Oil & Gas Subsidies in G-20: Comparing Apples to Oranges

According to a new study, G-20 governments are subsidising exploration for fossil fuels with 88 bn dollars. Sure – big part of funding for E&P is from state sponsored entities – which only reflects the fact, that the industry intself is dominated by National Oil Companies (NOCs). Only a fraction of this amount can be labeled as a true subsidy. The rest is CAPEX and lending by international development banks.

“The Fossil Fuel Bailout” is authored by ODI and Oilchange International, two NGOs. You can find it here. The authors have a look at the G-20, which will have a meeting in Brisbane, Australia,  next weekend.

Their aim is to remind the politicians of their pledge to do away with subsidies for fossil fuel in 2009. “The G20 must lead by taking swift and decisive action to end public support to fossil fuel exploration.”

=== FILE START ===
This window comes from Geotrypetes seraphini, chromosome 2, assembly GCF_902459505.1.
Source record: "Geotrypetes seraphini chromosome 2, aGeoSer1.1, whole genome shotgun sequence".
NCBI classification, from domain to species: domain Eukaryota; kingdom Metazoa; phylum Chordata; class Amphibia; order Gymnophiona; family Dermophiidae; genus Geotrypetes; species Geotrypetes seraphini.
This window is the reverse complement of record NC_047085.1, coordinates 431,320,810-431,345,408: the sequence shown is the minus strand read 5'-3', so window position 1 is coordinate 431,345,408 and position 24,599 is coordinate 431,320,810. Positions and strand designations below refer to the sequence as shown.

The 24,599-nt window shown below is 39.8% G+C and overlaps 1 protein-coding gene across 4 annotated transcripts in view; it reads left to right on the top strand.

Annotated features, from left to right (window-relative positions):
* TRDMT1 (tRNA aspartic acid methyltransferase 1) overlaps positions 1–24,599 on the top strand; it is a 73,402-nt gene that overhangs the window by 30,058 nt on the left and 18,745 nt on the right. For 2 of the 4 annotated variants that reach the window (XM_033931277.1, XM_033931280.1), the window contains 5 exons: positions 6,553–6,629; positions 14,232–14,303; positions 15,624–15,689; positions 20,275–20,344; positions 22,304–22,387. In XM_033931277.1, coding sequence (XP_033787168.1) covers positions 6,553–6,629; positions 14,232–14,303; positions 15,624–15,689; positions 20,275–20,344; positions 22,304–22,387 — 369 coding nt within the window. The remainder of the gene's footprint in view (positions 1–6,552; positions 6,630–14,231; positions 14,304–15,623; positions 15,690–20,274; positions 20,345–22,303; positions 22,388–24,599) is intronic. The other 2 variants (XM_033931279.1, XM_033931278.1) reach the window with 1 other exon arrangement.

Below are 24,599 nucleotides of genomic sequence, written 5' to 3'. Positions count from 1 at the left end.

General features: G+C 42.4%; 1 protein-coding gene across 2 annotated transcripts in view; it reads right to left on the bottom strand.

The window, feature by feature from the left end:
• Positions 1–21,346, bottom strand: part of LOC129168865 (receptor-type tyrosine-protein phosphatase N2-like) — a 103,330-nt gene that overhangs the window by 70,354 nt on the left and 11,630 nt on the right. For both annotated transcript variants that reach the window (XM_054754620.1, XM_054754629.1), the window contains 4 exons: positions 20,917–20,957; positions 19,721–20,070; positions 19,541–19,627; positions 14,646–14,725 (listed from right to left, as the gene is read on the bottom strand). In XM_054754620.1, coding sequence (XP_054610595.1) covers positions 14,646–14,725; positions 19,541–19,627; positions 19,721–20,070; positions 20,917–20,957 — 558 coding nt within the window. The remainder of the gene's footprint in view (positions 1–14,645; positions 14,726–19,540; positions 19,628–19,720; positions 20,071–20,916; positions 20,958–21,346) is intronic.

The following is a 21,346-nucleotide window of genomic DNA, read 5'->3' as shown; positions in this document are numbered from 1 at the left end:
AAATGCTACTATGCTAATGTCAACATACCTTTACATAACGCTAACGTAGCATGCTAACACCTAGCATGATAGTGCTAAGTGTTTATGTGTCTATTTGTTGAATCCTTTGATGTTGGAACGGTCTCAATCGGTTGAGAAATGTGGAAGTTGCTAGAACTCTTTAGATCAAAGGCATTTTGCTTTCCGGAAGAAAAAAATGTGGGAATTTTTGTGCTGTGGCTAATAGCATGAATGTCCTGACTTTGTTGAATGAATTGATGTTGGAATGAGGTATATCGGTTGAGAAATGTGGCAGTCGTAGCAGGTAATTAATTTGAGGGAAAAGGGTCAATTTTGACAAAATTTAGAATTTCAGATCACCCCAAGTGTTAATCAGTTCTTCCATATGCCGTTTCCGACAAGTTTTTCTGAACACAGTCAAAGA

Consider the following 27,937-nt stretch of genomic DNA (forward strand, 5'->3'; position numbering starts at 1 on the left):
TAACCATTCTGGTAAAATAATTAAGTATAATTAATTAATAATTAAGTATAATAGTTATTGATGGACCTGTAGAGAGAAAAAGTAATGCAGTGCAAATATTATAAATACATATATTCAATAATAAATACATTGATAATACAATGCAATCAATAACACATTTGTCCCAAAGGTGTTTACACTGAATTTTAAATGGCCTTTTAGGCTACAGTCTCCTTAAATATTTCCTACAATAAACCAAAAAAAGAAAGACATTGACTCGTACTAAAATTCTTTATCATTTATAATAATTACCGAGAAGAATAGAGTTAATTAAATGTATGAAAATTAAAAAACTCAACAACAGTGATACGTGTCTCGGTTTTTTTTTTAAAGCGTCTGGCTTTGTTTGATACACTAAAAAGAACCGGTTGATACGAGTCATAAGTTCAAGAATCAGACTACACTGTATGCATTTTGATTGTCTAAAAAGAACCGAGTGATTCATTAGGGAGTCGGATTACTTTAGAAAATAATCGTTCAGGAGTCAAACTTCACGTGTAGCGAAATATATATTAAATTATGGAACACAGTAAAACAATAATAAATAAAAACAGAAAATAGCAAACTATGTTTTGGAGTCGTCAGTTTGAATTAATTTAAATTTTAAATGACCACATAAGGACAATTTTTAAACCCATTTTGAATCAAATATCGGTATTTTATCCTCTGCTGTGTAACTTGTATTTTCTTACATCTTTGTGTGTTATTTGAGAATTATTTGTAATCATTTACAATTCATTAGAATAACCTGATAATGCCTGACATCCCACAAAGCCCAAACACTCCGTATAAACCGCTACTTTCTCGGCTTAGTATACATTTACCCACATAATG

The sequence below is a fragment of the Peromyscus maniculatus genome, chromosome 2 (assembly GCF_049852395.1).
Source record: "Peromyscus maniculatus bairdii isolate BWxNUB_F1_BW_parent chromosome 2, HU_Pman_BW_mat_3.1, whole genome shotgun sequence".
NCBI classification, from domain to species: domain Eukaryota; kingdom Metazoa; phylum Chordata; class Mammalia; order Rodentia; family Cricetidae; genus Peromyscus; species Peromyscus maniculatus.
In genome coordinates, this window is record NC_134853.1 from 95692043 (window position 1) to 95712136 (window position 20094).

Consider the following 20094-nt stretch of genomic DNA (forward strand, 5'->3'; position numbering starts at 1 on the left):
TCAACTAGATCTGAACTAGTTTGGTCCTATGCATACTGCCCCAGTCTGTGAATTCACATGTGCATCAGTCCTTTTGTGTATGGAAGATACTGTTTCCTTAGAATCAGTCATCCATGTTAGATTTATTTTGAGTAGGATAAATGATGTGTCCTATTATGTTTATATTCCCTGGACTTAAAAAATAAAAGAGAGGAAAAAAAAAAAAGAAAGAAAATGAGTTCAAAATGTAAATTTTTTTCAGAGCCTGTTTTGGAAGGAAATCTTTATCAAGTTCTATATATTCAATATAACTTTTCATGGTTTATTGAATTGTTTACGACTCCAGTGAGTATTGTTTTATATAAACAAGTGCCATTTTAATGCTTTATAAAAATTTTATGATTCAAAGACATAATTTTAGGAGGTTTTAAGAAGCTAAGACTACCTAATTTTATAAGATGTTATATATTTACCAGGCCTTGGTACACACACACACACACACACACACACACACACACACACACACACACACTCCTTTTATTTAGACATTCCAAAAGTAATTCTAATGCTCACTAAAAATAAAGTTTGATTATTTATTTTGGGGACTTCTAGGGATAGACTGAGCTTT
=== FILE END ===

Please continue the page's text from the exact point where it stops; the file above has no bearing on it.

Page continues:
According to the report, G-20 governments provide 23 bn US-Dollars in national subsidies (and tax cuts) for exploration and production. State owned enterprises spent 49 bn doillars for exploration and production p.y., while development banks and funds gave 16 bn in new loans. Accordingly, the above mentioned sum of 88 bn is little more than a hotchpotch of divergent figures.

Unfortunately there is no meaningful comparison to subsidies for renewable energy, apart from the fact, that subsidies of 101 bn dollars p.y. are mentioned – quite strange data. In Germany alone, the annual Renewable Energy Levy (EEG-Umlage) amounts to more than 20 bn Euro, one quarter of the alleged worldwide figure.

Unabhängiger Journalist

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